Yesterday morning I was catching up on some RSS feeds1 and came across this interesting post from Trevor at ThreatSim entitled Fighting The Advanced Attacker: 9 Security Controls You Should Add To Your Network Right Now. After reading it, I had one of those “Ah-ha” moments where I looked at one of the recommendations and asked myself, “Why am I not doing that?” For those of you who know me (or have ever had to get on my home WiFi), you know that I have made my home network entirely too complex for what I need it to be. Three different DMZs is a little insane, don’t you think? But I did it for a reason—so that I can talk ...

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Don’t Forget, it’s Christmas for Scammers Too! standard

We’re well into the holiday season in the States, and that means that scammers are everywhere. With all of the holidays coming to a head this month, it’s Christmas for those scammers too. Here are several sites that can help you navigate scam from deal! As always, remember to be vigilant. Caveat emptor! If a deal looks too good to be true, it often is. That’s not to say there are not good deals to be had. If you are shopping for last minute holiday deals, be sure to deal with reputable establishments. If you smell something fishy going down with a deal, don’t be afraid to terminate the transaction and find somewhere else to buy. Be especially vigilant if ...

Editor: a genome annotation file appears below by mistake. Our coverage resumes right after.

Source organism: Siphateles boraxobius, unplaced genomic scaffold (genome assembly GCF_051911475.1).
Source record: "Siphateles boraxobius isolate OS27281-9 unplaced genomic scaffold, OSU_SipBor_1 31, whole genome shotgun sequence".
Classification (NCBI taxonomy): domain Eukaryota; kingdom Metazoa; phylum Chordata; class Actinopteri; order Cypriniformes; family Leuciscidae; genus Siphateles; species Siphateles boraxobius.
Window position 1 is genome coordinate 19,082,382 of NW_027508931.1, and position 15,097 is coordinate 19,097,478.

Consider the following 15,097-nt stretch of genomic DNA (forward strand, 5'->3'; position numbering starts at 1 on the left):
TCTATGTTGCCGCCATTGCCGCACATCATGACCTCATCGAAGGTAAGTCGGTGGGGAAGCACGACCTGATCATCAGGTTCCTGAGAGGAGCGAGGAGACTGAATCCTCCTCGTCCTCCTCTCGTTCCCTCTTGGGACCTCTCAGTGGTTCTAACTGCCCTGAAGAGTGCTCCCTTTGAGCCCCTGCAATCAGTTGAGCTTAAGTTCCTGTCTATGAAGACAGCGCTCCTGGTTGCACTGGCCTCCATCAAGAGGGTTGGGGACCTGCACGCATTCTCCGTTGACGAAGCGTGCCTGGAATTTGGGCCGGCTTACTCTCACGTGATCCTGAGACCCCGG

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Collateral Damage is One Click Away standard

Social engineering is now recognized as one of the top threats to enterprise security. I think we all have had side conversations with security leaders inside companies validating this concept for years, but not until recently have we seen it pass other threats in such a public forum. Those same security leaders have struggled with mitigating the threat because they instinctively jump to a Draconian view of information security policy enforcement as the only solution. It certainly would be effective in some ways, but morale would plummet and the creative technophiles would find ways to free themselves from such Athenian legislation. The irony is that many of these controls are not only designed to protect our information assets, but also ...

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Man Up MDs! standard